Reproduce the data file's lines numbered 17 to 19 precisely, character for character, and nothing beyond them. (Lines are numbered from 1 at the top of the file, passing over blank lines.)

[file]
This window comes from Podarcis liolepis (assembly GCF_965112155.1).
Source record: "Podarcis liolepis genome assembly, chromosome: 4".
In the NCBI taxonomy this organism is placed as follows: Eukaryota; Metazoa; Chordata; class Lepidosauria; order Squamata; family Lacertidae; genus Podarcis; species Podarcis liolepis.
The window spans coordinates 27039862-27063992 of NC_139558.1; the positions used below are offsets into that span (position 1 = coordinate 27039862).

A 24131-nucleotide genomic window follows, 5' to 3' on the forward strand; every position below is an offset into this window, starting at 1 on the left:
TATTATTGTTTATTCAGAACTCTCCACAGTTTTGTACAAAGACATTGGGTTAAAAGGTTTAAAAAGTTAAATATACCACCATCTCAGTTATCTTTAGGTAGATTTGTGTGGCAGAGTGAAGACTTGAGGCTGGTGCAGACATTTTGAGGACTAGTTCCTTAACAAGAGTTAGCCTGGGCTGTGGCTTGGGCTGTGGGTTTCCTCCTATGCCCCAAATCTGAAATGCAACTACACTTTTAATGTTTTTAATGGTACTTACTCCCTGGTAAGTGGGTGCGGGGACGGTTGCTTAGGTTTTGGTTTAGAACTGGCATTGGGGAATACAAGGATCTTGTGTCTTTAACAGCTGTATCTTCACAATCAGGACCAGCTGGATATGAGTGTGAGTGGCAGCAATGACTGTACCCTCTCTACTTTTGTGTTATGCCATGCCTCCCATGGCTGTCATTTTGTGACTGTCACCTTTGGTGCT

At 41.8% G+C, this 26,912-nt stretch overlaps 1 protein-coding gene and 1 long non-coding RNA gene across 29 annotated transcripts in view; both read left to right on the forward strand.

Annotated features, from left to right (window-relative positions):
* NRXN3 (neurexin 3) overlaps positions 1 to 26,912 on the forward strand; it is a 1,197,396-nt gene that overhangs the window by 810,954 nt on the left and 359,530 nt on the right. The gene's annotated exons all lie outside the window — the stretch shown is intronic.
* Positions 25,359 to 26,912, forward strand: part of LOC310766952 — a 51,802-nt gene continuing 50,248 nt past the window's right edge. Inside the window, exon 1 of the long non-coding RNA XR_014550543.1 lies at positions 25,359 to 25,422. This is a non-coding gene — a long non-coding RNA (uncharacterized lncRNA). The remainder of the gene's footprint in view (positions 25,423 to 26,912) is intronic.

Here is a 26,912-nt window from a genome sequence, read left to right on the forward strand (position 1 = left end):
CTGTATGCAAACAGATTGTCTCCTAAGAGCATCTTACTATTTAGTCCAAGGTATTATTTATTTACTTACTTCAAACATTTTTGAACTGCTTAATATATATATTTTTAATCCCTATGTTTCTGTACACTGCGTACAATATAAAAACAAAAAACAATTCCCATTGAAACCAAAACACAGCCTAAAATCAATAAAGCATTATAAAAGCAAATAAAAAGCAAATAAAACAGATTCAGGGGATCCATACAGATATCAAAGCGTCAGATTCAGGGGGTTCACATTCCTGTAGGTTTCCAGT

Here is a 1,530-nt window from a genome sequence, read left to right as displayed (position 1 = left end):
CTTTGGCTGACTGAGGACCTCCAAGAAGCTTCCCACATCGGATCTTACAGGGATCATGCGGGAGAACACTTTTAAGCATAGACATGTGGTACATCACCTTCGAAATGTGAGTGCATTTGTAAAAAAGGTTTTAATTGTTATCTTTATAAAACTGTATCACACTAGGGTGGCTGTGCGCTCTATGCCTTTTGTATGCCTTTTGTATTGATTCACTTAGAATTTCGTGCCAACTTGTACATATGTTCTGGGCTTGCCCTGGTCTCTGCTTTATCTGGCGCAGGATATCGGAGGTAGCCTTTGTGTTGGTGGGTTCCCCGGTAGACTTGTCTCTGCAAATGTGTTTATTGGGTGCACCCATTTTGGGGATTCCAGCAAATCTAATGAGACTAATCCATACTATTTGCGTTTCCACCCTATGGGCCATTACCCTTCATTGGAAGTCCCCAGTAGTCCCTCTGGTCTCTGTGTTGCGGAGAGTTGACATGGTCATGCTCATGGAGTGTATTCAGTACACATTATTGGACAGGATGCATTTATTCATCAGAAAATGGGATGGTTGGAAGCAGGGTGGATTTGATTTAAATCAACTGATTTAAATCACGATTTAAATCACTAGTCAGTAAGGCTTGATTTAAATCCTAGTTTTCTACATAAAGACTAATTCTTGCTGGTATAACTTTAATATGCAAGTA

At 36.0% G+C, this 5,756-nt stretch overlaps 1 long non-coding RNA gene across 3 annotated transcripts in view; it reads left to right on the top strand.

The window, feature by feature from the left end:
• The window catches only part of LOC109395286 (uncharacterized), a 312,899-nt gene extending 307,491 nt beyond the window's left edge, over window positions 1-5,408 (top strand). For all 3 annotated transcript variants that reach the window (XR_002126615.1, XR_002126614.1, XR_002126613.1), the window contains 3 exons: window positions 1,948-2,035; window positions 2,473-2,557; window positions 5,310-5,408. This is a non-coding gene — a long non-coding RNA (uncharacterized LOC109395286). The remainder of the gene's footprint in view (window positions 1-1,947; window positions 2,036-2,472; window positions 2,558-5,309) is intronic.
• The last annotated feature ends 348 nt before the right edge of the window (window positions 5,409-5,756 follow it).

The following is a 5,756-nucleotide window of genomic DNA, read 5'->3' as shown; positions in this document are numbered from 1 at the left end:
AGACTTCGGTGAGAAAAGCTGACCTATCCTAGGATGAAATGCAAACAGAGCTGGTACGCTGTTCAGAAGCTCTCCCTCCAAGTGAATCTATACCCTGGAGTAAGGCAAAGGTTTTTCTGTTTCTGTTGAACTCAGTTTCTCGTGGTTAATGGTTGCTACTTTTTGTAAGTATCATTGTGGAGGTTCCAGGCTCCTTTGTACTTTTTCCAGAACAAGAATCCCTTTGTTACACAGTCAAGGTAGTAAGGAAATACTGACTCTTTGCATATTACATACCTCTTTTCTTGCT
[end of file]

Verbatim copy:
• The window catches only part of LOC109395286 (uncharacterized), a 312,899-nt gene extending 307,491 nt beyond the window's left edge, over window positions 1-5,408 (top strand). For all 3 annotated transcript variants that reach the window (XR_002126615.1, XR_002126614.1, XR_002126613.1), the window contains 3 exons: window positions 1,948-2,035; window positions 2,473-2,557; window positions 5,310-5,408. This is a non-coding gene — a long non-coding RNA (uncharacterized LOC109395286). The remainder of the gene's footprint in view (window positions 1-1,947; window positions 2,036-2,472; window positions 2,558-5,309) is intronic.
• The last annotated feature ends 348 nt before the right edge of the window (window positions 5,409-5,756 follow it).

The following is a 5,756-nucleotide window of genomic DNA, read 5'->3' as shown; positions in this document are numbered from 1 at the left end: